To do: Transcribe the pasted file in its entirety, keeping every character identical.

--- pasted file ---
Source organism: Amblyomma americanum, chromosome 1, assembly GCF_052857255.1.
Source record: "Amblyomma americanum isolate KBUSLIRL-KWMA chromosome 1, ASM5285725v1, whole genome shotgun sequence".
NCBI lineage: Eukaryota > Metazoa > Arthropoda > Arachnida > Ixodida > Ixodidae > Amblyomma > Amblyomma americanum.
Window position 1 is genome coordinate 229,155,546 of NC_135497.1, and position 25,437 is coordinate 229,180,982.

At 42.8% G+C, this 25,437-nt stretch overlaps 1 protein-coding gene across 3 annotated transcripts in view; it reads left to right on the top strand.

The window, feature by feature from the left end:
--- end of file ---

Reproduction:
Source organism: Amblyomma americanum, chromosome 1, assembly GCF_052857255.1.
Source record: "Amblyomma americanum isolate KBUSLIRL-KWMA chromosome 1, ASM5285725v1, whole genome shotgun sequence".
NCBI lineage: Eukaryota > Metazoa > Arthropoda > Arachnida > Ixodida > Ixodidae > Amblyomma > Amblyomma americanum.
Window position 1 is genome coordinate 229,155,546 of NC_135497.1, and position 25,437 is coordinate 229,180,982.

At 42.8% G+C, this 25,437-nt stretch overlaps 1 protein-coding gene across 3 annotated transcripts in view; it reads left to right on the top strand.

The window, feature by feature from the left end: